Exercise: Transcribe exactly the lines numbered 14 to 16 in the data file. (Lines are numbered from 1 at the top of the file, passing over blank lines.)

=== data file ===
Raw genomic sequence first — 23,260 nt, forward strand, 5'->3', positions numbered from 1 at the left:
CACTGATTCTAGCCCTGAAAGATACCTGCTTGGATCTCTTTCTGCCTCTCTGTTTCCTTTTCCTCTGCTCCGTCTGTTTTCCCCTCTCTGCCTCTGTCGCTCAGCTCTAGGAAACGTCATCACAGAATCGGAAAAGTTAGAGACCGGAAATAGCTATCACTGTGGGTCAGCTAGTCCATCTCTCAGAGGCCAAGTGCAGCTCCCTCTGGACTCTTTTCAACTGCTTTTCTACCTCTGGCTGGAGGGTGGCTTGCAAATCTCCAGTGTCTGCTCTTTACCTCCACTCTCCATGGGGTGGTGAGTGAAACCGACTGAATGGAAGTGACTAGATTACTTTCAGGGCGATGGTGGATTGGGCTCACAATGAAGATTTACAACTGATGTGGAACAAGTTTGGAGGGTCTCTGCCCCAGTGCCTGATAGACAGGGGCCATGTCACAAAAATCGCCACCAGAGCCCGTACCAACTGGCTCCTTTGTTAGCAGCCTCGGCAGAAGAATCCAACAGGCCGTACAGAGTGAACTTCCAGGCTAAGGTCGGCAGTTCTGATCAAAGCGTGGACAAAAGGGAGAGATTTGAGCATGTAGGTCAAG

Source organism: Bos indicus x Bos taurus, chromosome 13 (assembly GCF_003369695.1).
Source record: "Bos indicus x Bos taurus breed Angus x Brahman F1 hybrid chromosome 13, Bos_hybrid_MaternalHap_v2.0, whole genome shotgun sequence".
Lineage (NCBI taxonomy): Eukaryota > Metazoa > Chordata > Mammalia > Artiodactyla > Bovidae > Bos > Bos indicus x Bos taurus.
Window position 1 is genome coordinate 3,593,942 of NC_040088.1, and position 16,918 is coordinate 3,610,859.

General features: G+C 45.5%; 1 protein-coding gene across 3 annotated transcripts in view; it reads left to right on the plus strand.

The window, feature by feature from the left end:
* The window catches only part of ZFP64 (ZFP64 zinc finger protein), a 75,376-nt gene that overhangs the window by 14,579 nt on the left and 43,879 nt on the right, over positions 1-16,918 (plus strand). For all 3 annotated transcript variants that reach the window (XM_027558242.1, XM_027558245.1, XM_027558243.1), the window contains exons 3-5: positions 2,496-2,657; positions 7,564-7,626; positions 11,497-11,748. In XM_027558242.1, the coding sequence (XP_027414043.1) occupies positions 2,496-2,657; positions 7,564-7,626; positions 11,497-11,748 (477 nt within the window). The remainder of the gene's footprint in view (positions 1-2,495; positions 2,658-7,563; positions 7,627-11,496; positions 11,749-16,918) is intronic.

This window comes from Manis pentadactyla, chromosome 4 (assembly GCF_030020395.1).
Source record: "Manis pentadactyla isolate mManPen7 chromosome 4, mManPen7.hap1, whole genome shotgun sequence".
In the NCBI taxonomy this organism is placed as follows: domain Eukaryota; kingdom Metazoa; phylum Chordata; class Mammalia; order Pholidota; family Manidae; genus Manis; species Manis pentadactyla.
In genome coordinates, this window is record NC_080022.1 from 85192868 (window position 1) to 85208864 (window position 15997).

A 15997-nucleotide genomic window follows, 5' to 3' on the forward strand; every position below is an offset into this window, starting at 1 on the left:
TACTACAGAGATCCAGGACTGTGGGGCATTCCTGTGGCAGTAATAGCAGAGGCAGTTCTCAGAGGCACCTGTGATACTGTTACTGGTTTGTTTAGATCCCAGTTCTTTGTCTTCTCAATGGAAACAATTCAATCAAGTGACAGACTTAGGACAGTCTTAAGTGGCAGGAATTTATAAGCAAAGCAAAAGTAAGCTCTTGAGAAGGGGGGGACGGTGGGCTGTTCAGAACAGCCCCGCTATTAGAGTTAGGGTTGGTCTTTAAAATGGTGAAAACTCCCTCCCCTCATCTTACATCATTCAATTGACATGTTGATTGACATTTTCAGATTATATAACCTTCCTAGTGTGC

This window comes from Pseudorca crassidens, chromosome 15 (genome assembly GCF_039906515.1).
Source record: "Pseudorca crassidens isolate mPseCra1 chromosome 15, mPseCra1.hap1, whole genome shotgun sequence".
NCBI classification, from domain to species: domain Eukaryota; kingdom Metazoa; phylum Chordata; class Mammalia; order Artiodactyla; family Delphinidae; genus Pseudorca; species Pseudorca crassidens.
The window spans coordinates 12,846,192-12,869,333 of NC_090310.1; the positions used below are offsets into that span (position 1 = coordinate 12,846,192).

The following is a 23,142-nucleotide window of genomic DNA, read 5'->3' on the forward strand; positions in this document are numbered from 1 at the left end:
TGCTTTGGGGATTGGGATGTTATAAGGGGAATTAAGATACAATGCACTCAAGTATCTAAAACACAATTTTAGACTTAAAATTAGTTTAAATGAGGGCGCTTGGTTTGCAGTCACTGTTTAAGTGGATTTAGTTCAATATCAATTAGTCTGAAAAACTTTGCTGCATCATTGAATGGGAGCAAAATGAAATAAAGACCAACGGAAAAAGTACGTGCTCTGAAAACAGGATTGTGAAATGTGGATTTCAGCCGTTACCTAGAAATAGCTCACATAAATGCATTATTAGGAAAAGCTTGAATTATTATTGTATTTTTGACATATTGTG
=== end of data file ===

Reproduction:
A 15997-nucleotide genomic window follows, 5' to 3' on the forward strand; every position below is an offset into this window, starting at 1 on the left:
TACTACAGAGATCCAGGACTGTGGGGCATTCCTGTGGCAGTAATAGCAGAGGCAGTTCTCAGAGGCACCTGTGATACTGTTACTGGTTTGTTTAGATCCCAGTTCTTTGTCTTCTCAATGGAAACAATTCAATCAAGTGACAGACTTAGGACAGTCTTAAGTGGCAGGAATTTATAAGCAAAGCAAAAGTAAGCTCTTGAGAAGGGGGGGACGGTGGGCTGTTCAGAACAGCCCCGCTATTAGAGTTAGGGTTGGTCTTTAAAATGGTGAAAACTCCCTCCCCTCATCTTACATCATTCAATTGACATGTTGATTGACATTTTCAGATTATATAACCTTCCTAGTGTGC

This window comes from Pseudorca crassidens, chromosome 15 (genome assembly GCF_039906515.1).